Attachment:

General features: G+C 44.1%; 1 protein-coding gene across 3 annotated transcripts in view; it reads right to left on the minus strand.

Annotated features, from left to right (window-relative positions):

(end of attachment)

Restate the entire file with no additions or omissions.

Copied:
General features: G+C 44.1%; 1 protein-coding gene across 3 annotated transcripts in view; it reads right to left on the minus strand.

Annotated features, from left to right (window-relative positions):